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Journalism (school) in the time of COVID-19

Next week, when my classmates and I begin the last quarter of our graduate program, our classes and reporting will look a little different. Like most university students across the US, we found out that our days in and out of the classroom would be conducted at home, via a steady stream of Zoom and phone calls.


This was not the best news for obvious reasons. It was especially hard to swallow at first because so much our work brought us out of our newsroom on K street, and we would no longer be able to do that. For video students, the reality of building a reel from the safety of an apartment seemed impossible, and still does. Many of us had practicums that were canceled and our reporting trips to Alaska and Brazil were permanently suspended. But, it is a good price to pay for our safety, and the safety of our faculty as well.


Two weeks ago, the challenge of reporting from home seemed intimidating. But in the past two weeks, I’m much more optimistic. I’m excited for the challenge, and I’m so happy I have such a great cohort to work with. In addition to teaming up on stories, we’re scheduling Zoom workout sessions, happy hours, and game nights.

Pictured: My cohort in our brand-new newsroom!

Some of us have decided to set some goals and add some new hobbies to make something out of this time. I’m reading more books and improving my embroidery. I've also planned to brush up on my Spanish, and spend more time making graphics and animations using Adobe Illustrator and AfterEffects. Some of my classmates are already getting to work at expanding their coding and Adobe Premiere skills.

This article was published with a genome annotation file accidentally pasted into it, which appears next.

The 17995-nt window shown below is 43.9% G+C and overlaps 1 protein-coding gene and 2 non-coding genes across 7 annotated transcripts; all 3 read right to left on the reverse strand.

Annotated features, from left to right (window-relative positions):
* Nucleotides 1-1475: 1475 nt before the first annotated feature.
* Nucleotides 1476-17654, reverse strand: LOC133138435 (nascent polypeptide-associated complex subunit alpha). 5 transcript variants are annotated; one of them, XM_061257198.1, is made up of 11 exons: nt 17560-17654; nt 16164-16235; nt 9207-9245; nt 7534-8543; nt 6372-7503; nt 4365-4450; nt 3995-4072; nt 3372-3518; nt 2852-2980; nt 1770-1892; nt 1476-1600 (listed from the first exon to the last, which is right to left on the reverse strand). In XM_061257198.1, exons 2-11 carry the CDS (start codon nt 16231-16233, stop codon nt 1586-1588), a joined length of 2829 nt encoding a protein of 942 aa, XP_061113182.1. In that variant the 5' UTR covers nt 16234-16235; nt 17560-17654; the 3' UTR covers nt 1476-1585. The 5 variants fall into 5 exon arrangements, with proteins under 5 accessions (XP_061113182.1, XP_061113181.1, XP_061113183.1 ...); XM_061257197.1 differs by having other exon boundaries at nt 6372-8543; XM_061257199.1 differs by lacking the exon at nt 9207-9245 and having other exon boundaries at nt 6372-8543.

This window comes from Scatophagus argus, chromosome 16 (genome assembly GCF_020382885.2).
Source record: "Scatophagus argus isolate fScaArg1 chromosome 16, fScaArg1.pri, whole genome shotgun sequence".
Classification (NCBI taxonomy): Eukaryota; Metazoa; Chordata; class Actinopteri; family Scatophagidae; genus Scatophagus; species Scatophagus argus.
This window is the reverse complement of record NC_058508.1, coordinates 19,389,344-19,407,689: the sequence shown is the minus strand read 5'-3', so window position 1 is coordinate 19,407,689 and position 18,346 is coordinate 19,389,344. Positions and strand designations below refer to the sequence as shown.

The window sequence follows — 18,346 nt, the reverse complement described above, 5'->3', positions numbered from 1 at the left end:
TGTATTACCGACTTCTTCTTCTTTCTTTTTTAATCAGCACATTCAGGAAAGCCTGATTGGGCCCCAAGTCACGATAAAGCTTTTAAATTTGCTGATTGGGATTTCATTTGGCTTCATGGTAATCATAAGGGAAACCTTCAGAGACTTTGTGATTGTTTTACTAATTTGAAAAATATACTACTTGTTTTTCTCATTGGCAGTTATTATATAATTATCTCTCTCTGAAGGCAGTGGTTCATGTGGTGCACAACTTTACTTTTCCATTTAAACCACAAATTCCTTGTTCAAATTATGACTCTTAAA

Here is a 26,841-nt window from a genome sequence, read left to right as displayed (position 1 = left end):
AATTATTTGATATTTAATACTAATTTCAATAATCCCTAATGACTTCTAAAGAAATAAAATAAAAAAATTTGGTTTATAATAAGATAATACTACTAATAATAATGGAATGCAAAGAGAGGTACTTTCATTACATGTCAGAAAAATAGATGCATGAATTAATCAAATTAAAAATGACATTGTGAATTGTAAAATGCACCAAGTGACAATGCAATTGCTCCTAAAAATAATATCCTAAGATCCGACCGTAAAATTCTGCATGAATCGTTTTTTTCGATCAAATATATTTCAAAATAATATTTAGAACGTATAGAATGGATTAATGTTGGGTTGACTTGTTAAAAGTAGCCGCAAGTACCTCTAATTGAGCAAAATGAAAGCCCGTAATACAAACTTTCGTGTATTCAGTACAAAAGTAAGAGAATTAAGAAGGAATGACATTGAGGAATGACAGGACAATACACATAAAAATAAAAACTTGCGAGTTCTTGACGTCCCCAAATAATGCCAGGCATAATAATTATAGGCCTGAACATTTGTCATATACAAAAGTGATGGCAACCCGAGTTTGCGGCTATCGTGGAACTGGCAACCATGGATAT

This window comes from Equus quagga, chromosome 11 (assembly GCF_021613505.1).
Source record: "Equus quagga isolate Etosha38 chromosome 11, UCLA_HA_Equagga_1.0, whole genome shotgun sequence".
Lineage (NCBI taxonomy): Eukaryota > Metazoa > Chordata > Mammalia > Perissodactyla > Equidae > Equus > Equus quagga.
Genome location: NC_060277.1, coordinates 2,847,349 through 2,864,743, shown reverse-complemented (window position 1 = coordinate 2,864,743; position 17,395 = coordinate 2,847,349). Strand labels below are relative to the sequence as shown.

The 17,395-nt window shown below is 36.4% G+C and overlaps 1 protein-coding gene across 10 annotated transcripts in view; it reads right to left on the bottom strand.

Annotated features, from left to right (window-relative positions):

Here’s what I’ve been reading:

  • Say Nothing: A True Story of Murder and Memory in Northern Ireland- Patrick Radden Keefe

  • Engine Empire: Poems- Cathy Park Hong

  • Followers: A Novel- Megan Angelo


I also think it has been very helpful to make some changes to my news and screen-time habits. With more time on our hands, it's easier to stay glued to a steady stream of push notifications that will keep anyone up at night worrying about peak times and death tallies. To remedy this, I’ve deleted Facebook and Twitter from my phone, and I try to stick to general COVID-19 coverage during my daily news review sessions in the morning.


I’ll close off this little update with an excerpt from my favorite poems, Extreme Measures by Bob Hicock. Published in the 90s, it describes the lengths people went through for a cure during the AIDS pandemic. Today, I find these words especially poignant.




I found this poem in Poetry in Medicine: An Anthology of Poems About Doctors, Patients, Illness and Healing, edited by Michael Salcman. It is an excellent collection, available here.

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